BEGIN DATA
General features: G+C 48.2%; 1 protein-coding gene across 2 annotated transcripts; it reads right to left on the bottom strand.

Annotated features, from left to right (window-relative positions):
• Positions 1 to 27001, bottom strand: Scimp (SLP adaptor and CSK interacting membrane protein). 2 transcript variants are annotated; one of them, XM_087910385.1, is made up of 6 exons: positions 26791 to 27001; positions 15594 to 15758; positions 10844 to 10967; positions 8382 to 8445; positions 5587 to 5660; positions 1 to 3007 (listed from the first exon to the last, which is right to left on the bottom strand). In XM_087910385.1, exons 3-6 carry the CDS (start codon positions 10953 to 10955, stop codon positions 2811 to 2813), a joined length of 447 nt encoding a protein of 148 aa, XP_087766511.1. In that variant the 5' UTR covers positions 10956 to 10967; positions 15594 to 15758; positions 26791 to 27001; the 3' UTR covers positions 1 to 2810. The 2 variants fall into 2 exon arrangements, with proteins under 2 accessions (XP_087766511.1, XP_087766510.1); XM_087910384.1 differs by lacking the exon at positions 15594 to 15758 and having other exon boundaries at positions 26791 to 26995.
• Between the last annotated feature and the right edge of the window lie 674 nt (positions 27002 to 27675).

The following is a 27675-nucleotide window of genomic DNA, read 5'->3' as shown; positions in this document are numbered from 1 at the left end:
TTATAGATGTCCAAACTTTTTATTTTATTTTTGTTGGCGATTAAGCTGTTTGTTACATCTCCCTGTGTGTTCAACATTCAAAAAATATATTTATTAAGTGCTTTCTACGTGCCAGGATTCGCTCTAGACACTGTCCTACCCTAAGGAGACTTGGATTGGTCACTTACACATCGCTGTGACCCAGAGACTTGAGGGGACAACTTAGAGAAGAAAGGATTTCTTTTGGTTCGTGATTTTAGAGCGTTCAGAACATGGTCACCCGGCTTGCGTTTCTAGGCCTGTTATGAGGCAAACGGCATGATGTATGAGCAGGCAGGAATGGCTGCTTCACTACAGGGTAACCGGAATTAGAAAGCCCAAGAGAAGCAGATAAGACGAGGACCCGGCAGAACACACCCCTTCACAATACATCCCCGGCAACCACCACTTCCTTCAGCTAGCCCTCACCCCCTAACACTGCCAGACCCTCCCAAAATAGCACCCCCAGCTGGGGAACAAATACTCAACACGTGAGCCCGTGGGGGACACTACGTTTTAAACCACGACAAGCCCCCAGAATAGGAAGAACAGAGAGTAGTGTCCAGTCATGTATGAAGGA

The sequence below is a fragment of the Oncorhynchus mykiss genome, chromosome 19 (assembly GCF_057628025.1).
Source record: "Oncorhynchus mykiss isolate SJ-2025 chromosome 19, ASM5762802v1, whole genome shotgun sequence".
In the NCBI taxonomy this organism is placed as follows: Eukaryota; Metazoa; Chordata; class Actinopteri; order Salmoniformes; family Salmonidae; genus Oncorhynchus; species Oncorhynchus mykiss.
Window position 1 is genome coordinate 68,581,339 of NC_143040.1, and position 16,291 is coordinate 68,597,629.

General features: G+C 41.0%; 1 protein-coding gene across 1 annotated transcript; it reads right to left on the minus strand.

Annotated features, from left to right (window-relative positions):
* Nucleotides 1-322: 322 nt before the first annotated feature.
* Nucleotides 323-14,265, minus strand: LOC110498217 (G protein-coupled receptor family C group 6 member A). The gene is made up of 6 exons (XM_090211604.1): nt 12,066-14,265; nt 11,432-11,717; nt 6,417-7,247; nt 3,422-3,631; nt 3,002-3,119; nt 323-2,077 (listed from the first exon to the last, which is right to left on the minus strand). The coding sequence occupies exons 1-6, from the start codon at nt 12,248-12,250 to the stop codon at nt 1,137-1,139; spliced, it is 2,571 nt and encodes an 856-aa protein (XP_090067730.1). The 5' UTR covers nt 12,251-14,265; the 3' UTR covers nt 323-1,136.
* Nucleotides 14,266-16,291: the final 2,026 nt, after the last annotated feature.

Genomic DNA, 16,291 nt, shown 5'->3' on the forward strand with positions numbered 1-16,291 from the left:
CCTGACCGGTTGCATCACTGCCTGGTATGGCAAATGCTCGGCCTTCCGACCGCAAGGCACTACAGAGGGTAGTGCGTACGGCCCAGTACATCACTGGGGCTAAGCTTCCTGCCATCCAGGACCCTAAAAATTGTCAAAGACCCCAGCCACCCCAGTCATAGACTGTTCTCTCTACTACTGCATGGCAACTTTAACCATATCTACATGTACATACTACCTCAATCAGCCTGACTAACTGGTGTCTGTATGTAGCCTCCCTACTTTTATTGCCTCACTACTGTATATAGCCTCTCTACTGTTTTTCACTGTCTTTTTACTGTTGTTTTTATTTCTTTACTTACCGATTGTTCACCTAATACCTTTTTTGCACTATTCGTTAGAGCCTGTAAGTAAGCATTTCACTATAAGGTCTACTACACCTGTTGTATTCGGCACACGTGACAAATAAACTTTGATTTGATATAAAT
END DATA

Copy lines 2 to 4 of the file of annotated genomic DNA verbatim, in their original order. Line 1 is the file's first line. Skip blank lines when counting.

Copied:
Annotated features, from left to right (window-relative positions):
• Positions 1 to 27001, bottom strand: Scimp (SLP adaptor and CSK interacting membrane protein). 2 transcript variants are annotated; one of them, XM_087910385.1, is made up of 6 exons: positions 26791 to 27001; positions 15594 to 15758; positions 10844 to 10967; positions 8382 to 8445; positions 5587 to 5660; positions 1 to 3007 (listed from the first exon to the last, which is right to left on the bottom strand). In XM_087910385.1, exons 3-6 carry the CDS (start codon positions 10953 to 10955, stop codon positions 2811 to 2813), a joined length of 447 nt encoding a protein of 148 aa, XP_087766511.1. In that variant the 5' UTR covers positions 10956 to 10967; positions 15594 to 15758; positions 26791 to 27001; the 3' UTR covers positions 1 to 2810. The 2 variants fall into 2 exon arrangements, with proteins under 2 accessions (XP_087766511.1, XP_087766510.1); XM_087910384.1 differs by lacking the exon at positions 15594 to 15758 and having other exon boundaries at positions 26791 to 26995.
• Between the last annotated feature and the right edge of the window lie 674 nt (positions 27002 to 27675).